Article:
Final Thoughts: Part 2

Matthew 7: 21-29

The concluding words of Jesus from the Sermon on the Mount are tough to take in.  He basically states that only those that work for the kingdom, doing the will of God, will enter the kingdom.  Many will come and say they did what they needed but in reality they were not living for God’s glory.

Jesus then goes on to state that those who hear his words and lives them out will be wise, like a man who builds his house on a rock.  It isn’t enough to just hear the words, and to have knowledge.  In order to fulfill God’s will we must also act.  It doesn’t really do much good to have all of the equipment and knowledge you need if you aren’t putting it to use.

Here is another passage to consider: Read Matthew 25: 31-46

These seem like harsh words, and they may even scare us.  To overcome this fear choose to live for God’s glory and not your own.  Try your hardest at living out the will of God in your daily life.  We will fall short time and time again, but that is no reason to quit.  Seek forgiveness and community, cry out to God, and keep on pursuing the will of God.  This is what God wants from us.  Live for his glory and you will experience the kingdom, even here and now.  God is not far off, but present with us, here and now.

This week consider how you can live your life for God.  What does that look like from day to day?  How will you carry out the Sermon in your daily lives?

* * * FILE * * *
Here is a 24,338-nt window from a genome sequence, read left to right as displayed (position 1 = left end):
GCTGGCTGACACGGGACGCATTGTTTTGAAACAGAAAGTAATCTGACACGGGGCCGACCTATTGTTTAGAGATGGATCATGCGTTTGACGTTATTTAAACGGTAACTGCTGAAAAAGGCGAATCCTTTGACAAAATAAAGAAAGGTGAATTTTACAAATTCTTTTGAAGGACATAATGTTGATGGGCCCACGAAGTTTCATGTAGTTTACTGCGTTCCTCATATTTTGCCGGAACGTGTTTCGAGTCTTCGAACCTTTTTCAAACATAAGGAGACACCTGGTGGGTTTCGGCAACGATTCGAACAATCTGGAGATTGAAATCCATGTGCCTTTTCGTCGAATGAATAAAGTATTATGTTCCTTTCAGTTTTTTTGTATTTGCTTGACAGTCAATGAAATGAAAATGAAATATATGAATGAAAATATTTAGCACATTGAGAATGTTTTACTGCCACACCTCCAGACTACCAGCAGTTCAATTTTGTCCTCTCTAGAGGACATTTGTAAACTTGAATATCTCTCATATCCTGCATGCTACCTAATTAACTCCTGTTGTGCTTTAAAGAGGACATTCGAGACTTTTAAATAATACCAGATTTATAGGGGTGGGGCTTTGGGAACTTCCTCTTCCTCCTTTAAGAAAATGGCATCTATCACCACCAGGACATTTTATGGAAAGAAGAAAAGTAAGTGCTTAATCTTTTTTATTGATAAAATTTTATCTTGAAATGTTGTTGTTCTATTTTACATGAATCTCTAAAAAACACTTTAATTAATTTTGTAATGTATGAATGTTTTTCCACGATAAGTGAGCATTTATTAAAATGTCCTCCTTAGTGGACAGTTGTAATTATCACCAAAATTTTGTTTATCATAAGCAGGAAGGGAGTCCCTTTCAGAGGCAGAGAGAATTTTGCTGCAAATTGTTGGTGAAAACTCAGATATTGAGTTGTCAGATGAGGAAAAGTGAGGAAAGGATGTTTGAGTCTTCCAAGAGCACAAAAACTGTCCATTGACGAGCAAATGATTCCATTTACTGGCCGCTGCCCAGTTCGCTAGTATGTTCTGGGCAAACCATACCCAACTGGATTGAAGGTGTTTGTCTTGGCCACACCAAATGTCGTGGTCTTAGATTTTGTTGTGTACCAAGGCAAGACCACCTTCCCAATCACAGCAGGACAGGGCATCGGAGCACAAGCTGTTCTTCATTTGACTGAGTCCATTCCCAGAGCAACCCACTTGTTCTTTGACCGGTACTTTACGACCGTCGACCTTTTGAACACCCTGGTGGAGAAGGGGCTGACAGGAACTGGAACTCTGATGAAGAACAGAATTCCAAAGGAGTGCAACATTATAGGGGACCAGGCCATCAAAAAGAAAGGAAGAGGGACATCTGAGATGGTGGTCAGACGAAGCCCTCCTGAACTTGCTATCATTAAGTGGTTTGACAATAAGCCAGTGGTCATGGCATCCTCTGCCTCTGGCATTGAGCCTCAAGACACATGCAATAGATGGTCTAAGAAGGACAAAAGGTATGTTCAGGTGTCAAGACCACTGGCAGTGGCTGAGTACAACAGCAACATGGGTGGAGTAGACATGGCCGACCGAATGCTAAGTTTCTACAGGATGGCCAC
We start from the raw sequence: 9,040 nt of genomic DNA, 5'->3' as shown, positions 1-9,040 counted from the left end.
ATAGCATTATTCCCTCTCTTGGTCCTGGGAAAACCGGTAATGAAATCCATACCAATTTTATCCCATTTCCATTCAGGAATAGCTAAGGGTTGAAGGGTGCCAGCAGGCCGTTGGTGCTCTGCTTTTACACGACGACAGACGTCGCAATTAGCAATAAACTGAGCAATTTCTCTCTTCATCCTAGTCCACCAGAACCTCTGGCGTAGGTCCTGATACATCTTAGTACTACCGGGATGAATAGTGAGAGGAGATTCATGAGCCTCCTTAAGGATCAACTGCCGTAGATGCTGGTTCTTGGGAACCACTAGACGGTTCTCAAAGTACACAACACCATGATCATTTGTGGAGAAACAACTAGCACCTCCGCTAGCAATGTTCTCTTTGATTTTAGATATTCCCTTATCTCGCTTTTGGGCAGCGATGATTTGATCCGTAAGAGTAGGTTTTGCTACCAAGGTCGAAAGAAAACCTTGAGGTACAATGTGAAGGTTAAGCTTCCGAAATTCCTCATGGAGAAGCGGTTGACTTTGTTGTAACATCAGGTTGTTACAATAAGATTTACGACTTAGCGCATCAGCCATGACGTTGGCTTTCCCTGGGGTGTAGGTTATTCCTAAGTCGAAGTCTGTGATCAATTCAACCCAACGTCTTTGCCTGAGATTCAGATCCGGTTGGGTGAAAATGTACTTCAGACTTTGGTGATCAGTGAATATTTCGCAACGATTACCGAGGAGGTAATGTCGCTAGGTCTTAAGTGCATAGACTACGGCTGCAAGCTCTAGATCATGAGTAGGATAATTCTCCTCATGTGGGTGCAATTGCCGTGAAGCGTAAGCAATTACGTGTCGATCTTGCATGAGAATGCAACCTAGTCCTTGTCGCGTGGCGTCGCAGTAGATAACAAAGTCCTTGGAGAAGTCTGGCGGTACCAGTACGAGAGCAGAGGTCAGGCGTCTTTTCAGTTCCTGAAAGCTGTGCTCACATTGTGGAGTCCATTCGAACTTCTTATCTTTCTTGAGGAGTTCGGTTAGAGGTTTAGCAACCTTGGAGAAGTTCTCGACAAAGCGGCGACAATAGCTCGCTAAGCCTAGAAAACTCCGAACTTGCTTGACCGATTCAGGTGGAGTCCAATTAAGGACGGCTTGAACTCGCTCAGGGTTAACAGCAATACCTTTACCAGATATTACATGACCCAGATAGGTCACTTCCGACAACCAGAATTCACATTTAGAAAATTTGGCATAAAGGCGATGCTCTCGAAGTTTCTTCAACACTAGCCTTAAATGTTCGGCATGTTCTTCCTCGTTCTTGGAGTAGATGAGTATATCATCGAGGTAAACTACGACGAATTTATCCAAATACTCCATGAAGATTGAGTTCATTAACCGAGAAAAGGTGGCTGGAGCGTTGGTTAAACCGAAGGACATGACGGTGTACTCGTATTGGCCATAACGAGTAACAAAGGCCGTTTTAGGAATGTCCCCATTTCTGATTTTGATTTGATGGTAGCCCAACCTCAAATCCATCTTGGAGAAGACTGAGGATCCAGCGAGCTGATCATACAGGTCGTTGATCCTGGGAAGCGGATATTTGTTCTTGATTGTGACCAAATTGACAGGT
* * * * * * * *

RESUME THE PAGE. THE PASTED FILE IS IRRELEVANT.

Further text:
Consider these following quotes from Brother Lawrence:

“He does not ask much of us, merely a thought of Him from time to time, a little act of adoration, sometimes to ask for His grace, sometimes to offer Him your sufferings, at other times to thank Him for the graces, past and present, He has bestowed on you, in the midst of your troubles to take solace in Him as often as you can. Lift up your heart to Him during your meals and in company; the least little remembrance will always be the most pleasing to Him. One need not cry out very loudly; He is nearer to us than we think.”

“Do not be discouraged by the resistance you will encounter from your human nature; you must go against your human inclinations. Often, in the beginning, you will think that you are wasting time, but you must go on, be determined and persevere in it until death, despite all the difficulties.”